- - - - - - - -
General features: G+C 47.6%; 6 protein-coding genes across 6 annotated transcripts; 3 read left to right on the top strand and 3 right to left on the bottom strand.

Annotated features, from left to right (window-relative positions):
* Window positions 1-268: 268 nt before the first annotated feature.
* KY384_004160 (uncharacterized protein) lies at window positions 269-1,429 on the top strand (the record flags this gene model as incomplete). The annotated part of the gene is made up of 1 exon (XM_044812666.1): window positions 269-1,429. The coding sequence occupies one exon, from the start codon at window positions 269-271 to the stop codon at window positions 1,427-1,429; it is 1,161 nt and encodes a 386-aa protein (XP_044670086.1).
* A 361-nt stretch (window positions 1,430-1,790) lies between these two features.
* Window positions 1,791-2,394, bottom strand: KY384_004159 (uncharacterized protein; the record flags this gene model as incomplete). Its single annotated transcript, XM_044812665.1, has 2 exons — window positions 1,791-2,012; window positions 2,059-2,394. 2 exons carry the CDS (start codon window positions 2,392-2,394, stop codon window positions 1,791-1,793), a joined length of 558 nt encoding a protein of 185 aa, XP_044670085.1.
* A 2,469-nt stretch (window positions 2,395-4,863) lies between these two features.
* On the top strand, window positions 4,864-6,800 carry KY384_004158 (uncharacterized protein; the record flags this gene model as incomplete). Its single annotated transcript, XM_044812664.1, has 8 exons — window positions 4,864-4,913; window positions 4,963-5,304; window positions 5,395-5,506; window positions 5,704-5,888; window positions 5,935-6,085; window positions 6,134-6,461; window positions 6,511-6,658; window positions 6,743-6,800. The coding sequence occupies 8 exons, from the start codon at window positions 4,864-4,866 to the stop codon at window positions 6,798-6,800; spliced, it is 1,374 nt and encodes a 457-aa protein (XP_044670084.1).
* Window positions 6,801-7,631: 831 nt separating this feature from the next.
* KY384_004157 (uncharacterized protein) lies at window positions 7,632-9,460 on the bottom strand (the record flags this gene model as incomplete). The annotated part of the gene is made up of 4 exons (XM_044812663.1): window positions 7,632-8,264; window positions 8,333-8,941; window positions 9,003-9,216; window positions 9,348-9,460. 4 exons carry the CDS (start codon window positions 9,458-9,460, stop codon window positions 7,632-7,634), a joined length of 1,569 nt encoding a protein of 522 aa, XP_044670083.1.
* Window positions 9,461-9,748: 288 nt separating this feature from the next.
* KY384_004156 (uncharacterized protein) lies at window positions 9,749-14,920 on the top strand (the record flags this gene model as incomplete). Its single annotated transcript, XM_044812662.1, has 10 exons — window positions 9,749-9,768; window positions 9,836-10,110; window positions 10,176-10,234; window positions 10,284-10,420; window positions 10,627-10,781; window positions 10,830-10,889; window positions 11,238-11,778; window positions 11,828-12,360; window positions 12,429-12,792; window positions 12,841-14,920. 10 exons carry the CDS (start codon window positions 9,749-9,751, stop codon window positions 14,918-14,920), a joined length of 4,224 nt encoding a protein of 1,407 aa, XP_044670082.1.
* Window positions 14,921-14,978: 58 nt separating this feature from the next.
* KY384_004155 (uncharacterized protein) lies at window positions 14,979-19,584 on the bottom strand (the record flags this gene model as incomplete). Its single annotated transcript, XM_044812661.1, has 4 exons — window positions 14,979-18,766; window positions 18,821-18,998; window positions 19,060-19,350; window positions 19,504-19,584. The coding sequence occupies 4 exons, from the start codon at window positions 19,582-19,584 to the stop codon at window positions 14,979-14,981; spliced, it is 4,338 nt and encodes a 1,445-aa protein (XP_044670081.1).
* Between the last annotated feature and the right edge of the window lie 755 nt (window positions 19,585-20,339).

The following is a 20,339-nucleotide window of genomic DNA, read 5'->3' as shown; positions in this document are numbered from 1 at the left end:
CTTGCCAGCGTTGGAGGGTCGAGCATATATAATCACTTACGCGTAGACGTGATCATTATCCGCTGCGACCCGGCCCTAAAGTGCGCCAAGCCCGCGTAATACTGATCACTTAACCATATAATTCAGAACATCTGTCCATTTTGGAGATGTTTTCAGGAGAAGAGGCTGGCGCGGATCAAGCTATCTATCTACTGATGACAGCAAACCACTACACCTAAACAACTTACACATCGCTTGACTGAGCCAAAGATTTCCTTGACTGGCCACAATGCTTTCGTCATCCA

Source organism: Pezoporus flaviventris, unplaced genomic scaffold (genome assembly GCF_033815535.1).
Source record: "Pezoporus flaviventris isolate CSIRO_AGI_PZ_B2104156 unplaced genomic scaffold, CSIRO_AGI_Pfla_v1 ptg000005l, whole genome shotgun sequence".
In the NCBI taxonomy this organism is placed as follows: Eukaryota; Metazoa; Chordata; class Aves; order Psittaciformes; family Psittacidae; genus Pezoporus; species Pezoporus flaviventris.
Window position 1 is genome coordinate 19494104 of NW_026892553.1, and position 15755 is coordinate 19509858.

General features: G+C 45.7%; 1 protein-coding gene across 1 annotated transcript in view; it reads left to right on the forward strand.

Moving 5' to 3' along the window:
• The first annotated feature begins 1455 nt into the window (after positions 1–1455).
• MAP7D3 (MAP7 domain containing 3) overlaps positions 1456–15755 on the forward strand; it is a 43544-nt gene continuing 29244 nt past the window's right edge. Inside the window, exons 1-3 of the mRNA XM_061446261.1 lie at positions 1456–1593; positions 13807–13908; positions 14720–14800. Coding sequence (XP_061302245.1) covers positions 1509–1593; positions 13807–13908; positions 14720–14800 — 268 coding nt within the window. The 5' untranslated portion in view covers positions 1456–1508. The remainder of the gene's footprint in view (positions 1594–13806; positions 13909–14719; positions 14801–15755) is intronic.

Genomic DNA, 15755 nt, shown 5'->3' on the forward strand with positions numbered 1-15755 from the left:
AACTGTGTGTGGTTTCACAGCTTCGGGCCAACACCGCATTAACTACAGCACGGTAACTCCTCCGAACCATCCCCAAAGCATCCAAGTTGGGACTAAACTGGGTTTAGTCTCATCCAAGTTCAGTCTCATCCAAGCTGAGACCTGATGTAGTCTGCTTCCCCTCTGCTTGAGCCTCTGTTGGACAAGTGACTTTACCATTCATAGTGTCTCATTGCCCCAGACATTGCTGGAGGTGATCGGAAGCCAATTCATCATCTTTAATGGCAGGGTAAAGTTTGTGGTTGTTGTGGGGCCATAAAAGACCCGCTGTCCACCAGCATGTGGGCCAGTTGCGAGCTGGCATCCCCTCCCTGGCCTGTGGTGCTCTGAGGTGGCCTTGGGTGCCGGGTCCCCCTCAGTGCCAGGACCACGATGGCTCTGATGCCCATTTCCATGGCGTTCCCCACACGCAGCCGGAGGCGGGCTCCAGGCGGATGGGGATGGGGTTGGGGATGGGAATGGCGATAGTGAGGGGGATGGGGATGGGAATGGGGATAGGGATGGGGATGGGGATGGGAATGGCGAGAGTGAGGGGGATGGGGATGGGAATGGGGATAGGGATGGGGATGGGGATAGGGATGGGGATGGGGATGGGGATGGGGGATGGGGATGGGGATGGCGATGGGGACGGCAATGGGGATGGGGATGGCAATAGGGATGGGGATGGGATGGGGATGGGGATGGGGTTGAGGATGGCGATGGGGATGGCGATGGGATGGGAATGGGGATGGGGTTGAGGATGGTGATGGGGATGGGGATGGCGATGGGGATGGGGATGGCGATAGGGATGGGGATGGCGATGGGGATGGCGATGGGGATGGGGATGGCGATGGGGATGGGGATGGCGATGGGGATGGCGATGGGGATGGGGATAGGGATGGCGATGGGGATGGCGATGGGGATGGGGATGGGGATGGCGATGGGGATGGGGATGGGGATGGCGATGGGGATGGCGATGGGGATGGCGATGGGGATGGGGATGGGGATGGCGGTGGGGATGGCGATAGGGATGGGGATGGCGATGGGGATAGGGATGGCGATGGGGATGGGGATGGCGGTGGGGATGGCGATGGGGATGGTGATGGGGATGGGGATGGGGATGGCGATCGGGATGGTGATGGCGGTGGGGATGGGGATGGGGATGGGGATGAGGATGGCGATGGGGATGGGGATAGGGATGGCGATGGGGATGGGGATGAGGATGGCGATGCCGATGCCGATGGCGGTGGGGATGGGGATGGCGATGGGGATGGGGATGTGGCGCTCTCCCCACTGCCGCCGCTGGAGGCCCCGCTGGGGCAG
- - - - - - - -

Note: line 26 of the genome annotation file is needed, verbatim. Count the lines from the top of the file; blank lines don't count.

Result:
Genomic DNA, 15755 nt, shown 5'->3' on the forward strand with positions numbered 1-15755 from the left: